Like all Double Fine games, the art and design of this game is awesome. Though the game has a fantasy setting, it doesn’t look like a riff on Lord Of The Rings or other fantasy tropes. The game doesn’t have much of a story, beyond the basic concept, tutorials, and events. What is delivered is done by the Chalice which is embodied by a male and female voice. They put a tinge of the signature Double Fine humor into the game, but this doesn’t have the same punchlines of Brutal Legend, or Broken Age.
What’s Good: Fun mix of strategy and monster rancher genre.
What Sucks: Possibility of permanent failure might put off more casual players.
Buy it?: Fans of Double Fine or strategy games need to pick up Massive Chalice. Buy it from the Humble Bundle Store for $19.99.
Sunset – Mac
Sunset is an odd game, and it plays with some interesting ideas. You play as Angela, a housekeeper for a former general Daniel Ortega. The game takes place in 1972 set against a civil war in the fictional country of Anchuria. Sunset seeks to handle a lot of complex issues, most of it addressed via Angela’s inner monologue and diary.
Playing the game is simple. You have an hour of in game time to complete a to do list, and whatever other tasks you want to complete. Completing some of these tasks will allow for a close relationship between Angela and Ortega, choosing others will keep your relationship more professional. The relationship portion feels binary in how it’s tabulated, though I didn’t do too much experimenting. Though each decision you make feels well written, the results lack nuance.
The diary can be easily missed if you don’t take the opportunity to sit down for a few minutes at the end of the day, it’s odd to make such an important part of the narrative so easy to overlook. The game relies on the idea of being ancillary to the action, that people’s lives continue even in a war zone. The story is excellent but the gameplay seems secondary, strapped to a good short story.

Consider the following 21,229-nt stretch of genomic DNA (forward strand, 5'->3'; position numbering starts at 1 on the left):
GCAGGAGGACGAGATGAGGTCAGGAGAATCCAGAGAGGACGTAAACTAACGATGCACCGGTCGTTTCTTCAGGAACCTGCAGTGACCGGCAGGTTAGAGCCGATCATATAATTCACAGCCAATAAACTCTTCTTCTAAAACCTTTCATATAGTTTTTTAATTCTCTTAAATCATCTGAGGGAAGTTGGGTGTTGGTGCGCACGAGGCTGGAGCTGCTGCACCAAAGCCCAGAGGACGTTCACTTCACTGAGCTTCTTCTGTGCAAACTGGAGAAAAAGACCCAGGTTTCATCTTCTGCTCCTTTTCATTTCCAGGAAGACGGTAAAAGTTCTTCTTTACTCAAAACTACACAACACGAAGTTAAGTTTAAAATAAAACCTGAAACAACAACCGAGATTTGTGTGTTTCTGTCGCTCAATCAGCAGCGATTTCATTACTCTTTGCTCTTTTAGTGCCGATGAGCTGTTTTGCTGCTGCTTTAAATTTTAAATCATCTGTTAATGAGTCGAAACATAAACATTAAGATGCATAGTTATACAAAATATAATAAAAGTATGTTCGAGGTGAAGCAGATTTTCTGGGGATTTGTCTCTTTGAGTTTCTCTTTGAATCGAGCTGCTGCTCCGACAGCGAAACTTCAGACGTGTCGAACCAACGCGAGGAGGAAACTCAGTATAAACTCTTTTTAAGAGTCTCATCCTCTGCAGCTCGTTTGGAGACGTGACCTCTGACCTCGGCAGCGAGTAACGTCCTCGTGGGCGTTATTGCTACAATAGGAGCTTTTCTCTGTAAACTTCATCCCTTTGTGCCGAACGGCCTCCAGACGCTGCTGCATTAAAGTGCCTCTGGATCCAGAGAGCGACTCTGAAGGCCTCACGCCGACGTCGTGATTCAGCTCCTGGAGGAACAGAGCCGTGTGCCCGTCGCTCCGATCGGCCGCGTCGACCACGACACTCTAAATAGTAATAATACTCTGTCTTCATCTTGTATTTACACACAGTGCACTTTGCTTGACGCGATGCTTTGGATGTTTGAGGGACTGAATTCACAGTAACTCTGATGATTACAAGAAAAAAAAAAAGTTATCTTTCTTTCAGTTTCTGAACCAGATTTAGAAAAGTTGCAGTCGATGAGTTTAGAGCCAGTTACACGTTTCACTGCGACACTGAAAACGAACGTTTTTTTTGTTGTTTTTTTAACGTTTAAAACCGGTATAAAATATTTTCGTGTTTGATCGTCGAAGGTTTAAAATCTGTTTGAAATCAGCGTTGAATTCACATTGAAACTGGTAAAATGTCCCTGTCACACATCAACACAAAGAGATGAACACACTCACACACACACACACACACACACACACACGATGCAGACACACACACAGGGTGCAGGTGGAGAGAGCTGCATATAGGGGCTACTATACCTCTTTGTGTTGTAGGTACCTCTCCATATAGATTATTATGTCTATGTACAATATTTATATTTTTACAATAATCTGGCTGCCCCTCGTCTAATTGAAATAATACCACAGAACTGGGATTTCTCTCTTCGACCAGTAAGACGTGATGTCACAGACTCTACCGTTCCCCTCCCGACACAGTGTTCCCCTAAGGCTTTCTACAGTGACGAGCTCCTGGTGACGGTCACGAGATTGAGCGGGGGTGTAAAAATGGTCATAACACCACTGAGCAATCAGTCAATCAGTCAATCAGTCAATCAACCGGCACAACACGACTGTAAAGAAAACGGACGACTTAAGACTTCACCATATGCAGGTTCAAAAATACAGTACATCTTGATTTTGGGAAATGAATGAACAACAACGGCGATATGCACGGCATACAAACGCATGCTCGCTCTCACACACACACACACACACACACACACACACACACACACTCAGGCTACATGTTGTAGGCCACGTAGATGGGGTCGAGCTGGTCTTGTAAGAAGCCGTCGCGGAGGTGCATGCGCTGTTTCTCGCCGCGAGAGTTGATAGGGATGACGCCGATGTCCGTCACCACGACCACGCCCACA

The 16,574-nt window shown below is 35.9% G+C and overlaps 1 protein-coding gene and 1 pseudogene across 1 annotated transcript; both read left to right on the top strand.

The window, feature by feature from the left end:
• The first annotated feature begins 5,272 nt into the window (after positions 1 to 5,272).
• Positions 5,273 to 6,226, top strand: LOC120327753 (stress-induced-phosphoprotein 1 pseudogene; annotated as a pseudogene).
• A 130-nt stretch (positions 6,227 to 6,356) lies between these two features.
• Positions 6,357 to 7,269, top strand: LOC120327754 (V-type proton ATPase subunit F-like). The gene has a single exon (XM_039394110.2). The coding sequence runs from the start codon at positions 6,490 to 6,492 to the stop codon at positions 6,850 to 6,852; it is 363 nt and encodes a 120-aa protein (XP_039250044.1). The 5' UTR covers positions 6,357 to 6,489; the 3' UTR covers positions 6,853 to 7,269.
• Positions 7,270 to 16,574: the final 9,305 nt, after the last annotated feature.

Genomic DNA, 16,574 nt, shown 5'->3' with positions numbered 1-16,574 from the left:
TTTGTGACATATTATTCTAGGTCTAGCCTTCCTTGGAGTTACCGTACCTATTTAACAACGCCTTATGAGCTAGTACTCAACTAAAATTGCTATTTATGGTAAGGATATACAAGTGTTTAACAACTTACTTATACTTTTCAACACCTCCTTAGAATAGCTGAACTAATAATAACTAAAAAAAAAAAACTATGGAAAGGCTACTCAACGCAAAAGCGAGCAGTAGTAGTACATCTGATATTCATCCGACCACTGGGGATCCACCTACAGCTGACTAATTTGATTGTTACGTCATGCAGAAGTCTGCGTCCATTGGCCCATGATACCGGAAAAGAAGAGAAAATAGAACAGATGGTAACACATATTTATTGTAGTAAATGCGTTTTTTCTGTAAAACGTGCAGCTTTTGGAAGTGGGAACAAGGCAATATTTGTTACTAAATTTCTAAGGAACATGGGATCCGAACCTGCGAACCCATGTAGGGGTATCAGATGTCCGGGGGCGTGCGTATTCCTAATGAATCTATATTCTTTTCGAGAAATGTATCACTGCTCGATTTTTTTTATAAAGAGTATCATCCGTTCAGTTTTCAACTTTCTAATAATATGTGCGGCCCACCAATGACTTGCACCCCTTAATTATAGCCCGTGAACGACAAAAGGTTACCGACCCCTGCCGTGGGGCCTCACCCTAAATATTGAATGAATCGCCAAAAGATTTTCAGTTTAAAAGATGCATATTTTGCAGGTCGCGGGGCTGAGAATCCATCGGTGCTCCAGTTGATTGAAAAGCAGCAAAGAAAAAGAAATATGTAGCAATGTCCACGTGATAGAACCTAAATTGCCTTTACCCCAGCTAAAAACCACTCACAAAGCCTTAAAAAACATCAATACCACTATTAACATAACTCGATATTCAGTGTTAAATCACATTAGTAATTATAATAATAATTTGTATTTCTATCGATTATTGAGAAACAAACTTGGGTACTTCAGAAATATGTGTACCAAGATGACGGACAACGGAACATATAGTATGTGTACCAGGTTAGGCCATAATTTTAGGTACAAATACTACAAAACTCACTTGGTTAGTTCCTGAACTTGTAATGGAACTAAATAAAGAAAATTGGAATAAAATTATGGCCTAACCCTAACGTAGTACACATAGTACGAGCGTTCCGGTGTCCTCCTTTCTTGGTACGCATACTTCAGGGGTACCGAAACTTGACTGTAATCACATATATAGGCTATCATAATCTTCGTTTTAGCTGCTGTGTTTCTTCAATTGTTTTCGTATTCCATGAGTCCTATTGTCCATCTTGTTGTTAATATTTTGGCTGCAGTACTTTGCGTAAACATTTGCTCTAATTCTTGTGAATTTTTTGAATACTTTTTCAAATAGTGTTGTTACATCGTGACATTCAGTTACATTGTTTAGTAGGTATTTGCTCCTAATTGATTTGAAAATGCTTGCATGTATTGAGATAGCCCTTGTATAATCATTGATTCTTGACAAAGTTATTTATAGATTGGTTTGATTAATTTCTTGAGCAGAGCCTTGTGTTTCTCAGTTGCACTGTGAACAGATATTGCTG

What’s Good: Well written story, unique concept.
What Sucks: Gameplay gets in the way of the story, could be integrated better.
Buy it?: If you are looking for a good story and don’t mind a game light on gameplay, check out Sunset . Download it from the developer for $9.99.
Transistor – Mac
I really liked Transistor on the Mac I am going to avoid gushing over the newest iPad version, as I spent most of the last review talking about what a great game it was. If you were a fan of Bastion, Transistor is going to hit that same sweet spot. They story is a cyberpunk tale of a singer who lost her voice, on a quest for revenge against a racist government, the Camerata. Her only companion, a talking sword that absorbed the consciousness of a man that saved Red’s life also absorbs the personalities of victims of the Camerata’s process robots.
The personalities your sword absorbs become weapons and buffs. Mixing and matching these powers means that you can create unique combinations to suit how you want to play the game. The controls take a similar approach. By default you have a touch based system. You tap where you want to go, and your attacks are in a row down the side of the screen. If you prefer a more traditional approach, you can switch your movement to a virtual d-pad. The combat is pretty flexible as well. You can switch between a real time action-RPG battle, and a pseudo turn-based approach. You can set up your attacks in a row, but you will still need to dodge until your power recharges for you to set your next turn.
What’s Good: Excellent action-RPG with a good story, and lots of customizable options.
What Sucks: The game’s been out for almost a year on a bunch of other platforms, so many people may have already played it.
Buy it?: If you haven’t yet, you need to play Transistor. Download it on the App Store for $9.99.